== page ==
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Intracochlear Electrocochleography

Response Patterns During Cochlear Implantation and Hearing Preservation

Giardina, Christopher K.1,2; Brown, Kevin D.1; Adunka, Oliver F.3; Buchman, Craig A.4; Hutson, Kendall A.1; Pillsbury, Harold C.1; Fitzpatrick, Douglas C.1

doi: 10.1097/AUD.0000000000000659
Research Article: PDF Only

Objectives: Electrocochleography (ECochG) obtained through a cochlear implant (CI) is increasingly being tested as an intraoperative monitor during implantation with the goal of reducing surgical trauma. Reducing trauma should aid in preserving residual hearing and improve speech perception overall. The purpose of this study was to characterize intracochlear ECochG responses throughout insertion in a range of array types and, when applicable, relate these measures to hearing preservation. The ECochG signal in cochlear implant subjects is complex, consisting of hair cell and neural generators with differing distributions depending on the etiology and history of hearing loss. Consequently, a focus was to observe and characterize response changes as an electrode advances.

Design: In 36 human subjects, responses to 90 dB nHL tone bursts were recorded both at the round window (RW) and then through the apical contact of the CI as the array advanced into the cochlea. The specific setup used a sterile clip in the surgical field, attached to the ground of the implant with a software-controlled short to the apical contact. The end of the clip was then connected to standard audiometric recording equipment. The stimuli were 500 Hz tone bursts at 90 dB nHL. Audiometry for cases with intended hearing preservation (12/36 subjects) was correlated with intraoperative recordings.

Results: Successful intracochlear recordings were obtained in 28 subjects. For the eight unsuccessful cases, the clip introduced excessive line noise, which saturated the amplifier. Among the successful subjects, the initial intracochlear response was a median 5.8 dB larger than the response at the RW. Throughout insertion, modiolar arrays showed median response drops after stylet removal while in lateral wall arrays the maximal median response magnitude was typically at the deepest insertion depth. Four main patterns of response magnitude were seen: increases > 5 dB (12/28), steady responses within 5 dB (4/28), drops > 5 dB (from the initial response) at shallow insertion depths (< 15 mm deep, 7/28), or drops > 5 dB occurring at deeper depths (5/28). Hearing preservation, defined as < 80 dB threshold at 250 Hz, was successful in 9/12 subjects. In these subjects, an intracochlear loss of response magnitude afforded a prediction model with poor sensitivity and specificity, which improved when phase, latency, and proportion of neural components was considered. The change in hearing thresholds across cases was significantly correlated with various measures of the absolute magnitudes of response, including RW response, starting response, maximal response, and final responses (p’s < 0.05, minimum of 0.0001 for the maximal response, r’s > 0.57, maximum of 0.80 for the maximal response).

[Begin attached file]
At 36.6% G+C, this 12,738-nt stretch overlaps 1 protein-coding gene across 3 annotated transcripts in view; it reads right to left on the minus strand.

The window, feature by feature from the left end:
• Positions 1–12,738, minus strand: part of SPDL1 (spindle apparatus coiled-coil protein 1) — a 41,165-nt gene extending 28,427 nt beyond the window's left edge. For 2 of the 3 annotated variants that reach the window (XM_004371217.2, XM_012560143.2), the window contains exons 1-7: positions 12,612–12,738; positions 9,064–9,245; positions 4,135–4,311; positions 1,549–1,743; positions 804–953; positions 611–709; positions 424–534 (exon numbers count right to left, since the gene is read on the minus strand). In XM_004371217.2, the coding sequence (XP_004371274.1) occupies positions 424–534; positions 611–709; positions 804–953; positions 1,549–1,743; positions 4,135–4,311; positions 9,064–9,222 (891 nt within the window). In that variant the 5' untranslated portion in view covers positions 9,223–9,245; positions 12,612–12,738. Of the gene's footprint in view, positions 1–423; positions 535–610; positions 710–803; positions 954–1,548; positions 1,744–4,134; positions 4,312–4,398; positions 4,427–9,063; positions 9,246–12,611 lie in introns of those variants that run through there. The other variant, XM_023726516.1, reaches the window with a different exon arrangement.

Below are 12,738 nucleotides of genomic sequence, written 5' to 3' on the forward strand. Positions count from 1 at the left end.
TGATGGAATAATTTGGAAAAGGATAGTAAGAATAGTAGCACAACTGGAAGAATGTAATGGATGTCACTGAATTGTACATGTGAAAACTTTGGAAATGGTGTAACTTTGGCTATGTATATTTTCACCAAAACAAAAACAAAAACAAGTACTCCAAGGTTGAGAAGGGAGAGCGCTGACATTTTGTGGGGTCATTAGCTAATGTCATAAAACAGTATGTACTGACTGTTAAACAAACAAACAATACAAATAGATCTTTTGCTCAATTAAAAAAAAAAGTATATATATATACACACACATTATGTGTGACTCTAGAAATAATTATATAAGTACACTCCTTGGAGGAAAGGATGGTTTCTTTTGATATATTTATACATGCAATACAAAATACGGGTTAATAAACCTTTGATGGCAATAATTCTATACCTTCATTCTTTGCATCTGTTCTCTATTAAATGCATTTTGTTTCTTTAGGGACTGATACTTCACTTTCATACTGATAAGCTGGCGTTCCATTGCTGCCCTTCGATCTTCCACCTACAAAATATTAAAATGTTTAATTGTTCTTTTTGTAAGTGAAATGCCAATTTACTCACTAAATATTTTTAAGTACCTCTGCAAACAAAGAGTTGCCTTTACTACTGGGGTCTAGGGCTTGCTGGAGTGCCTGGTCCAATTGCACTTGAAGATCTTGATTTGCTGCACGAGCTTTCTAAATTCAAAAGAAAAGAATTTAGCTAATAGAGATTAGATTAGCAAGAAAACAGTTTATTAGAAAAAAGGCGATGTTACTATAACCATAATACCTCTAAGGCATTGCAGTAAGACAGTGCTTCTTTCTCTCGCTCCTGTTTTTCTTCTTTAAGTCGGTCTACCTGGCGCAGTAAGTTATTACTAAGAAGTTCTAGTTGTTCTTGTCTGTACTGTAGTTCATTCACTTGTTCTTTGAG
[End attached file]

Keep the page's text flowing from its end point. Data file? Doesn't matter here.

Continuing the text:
Conclusions: Monitoring the cochlea with intracochlear ECochG during cochlear implantation is feasible, and patterns of response vary by device type. Changes in magnitude alone did not account for hearing preservation rates, but considerations of phase, latency, and neural contribution can help to interpret the changes seen and improve sensitivity and specificity. The correlation between the absolute magnitude obtained either before or during insertion of the ECochG and the hearing threshold changes suggest that cochlear health, which varies by subject, plays an important role.

1Department of Otolaryngology/Head and Neck Surgery, University of North Carolina at Chapel Hill, NC;

2Department of Biomedical Engineering, University of North Carolina at Chapel Hill and North Carolina State University, Chapel Hill, NC;

3Department of Otolaryngology–Head and Neck Surgery, The Ohio State University, Columbus, OH; and

4Department of Otolaryngology, Washington University School of Medicine in St. Louis, MO.

ACKNOWLEDGMENTS: This project was funded by the NIH through NIDCD (F30 DC015168). The senior author D.F. has or has had research projects with MED-EL, Cochlear Corporation and Advanced Bionics. C.G., K.B., K.H., and H.P. declare that their involvement in research was conducted in the absence of any commercial or financial relationships that could be construed as a potential conflict of interest. C.B. is a consultant for Advanced Bionics and Cochlear Corporation, and O.A. is a consultant for MED-EL and Advanced Bionics. O.A. and C.B. have equity stakes in Advanced Cochlear Diagnostics.

The authors have no conflicts of interest to declare.

C.G. and D.F. designed experiments. Data collection occurred with surgeons K.B., O.A., C.B., and H.P. while at UNC-Chapel Hill. K.H. helped with analysis. C.G. and D.F. wrote the article, and all authors contributed significantly to analysis and revisions leading to its final form.

Received June 5, 2018; accepted August 6, 2018.

Address for correspondence: Christopher K. Giardina, 101 Mason Farm Rd, Glaxo Bldg 142, Chapel Hill, NC 27599, USA. E-mail:

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